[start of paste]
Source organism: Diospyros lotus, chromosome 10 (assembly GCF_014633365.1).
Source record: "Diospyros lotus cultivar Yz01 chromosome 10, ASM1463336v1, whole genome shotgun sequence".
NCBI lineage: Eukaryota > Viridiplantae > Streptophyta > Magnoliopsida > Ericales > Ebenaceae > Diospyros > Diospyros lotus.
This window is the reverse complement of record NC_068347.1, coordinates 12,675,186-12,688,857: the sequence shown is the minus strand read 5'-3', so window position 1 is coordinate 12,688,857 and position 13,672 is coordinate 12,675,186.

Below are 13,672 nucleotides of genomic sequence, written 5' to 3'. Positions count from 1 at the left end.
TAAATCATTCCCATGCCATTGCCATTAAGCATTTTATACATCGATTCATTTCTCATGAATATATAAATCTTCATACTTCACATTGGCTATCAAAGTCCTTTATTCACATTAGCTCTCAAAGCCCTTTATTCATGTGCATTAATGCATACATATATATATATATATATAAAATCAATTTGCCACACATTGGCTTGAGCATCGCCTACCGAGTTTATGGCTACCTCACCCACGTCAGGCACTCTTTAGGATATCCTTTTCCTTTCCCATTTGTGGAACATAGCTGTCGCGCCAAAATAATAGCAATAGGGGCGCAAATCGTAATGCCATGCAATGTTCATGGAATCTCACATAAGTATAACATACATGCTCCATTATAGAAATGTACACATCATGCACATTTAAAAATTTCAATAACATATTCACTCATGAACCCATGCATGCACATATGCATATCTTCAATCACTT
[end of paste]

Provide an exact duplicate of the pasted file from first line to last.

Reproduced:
Source organism: Diospyros lotus, chromosome 10 (assembly GCF_014633365.1).
Source record: "Diospyros lotus cultivar Yz01 chromosome 10, ASM1463336v1, whole genome shotgun sequence".
NCBI lineage: Eukaryota > Viridiplantae > Streptophyta > Magnoliopsida > Ericales > Ebenaceae > Diospyros > Diospyros lotus.
This window is the reverse complement of record NC_068347.1, coordinates 12,675,186-12,688,857: the sequence shown is the minus strand read 5'-3', so window position 1 is coordinate 12,688,857 and position 13,672 is coordinate 12,675,186.

Below are 13,672 nucleotides of genomic sequence, written 5' to 3'. Positions count from 1 at the left end.
TAAATCATTCCCATGCCATTGCCATTAAGCATTTTATACATCGATTCATTTCTCATGAATATATAAATCTTCATACTTCACATTGGCTATCAAAGTCCTTTATTCACATTAGCTCTCAAAGCCCTTTATTCATGTGCATTAATGCATACATATATATATATATATATAAAATCAATTTGCCACACATTGGCTTGAGCATCGCCTACCGAGTTTATGGCTACCTCACCCACGTCAGGCACTCTTTAGGATATCCTTTTCCTTTCCCATTTGTGGAACATAGCTGTCGCGCCAAAATAATAGCAATAGGGGCGCAAATCGTAATGCCATGCAATGTTCATGGAATCTCACATAAGTATAACATACATGCTCCATTATAGAAATGTACACATCATGCACATTTAAAAATTTCAATAACATATTCACTCATGAACCCATGCATGCACATATGCATATCTTCAATCACTT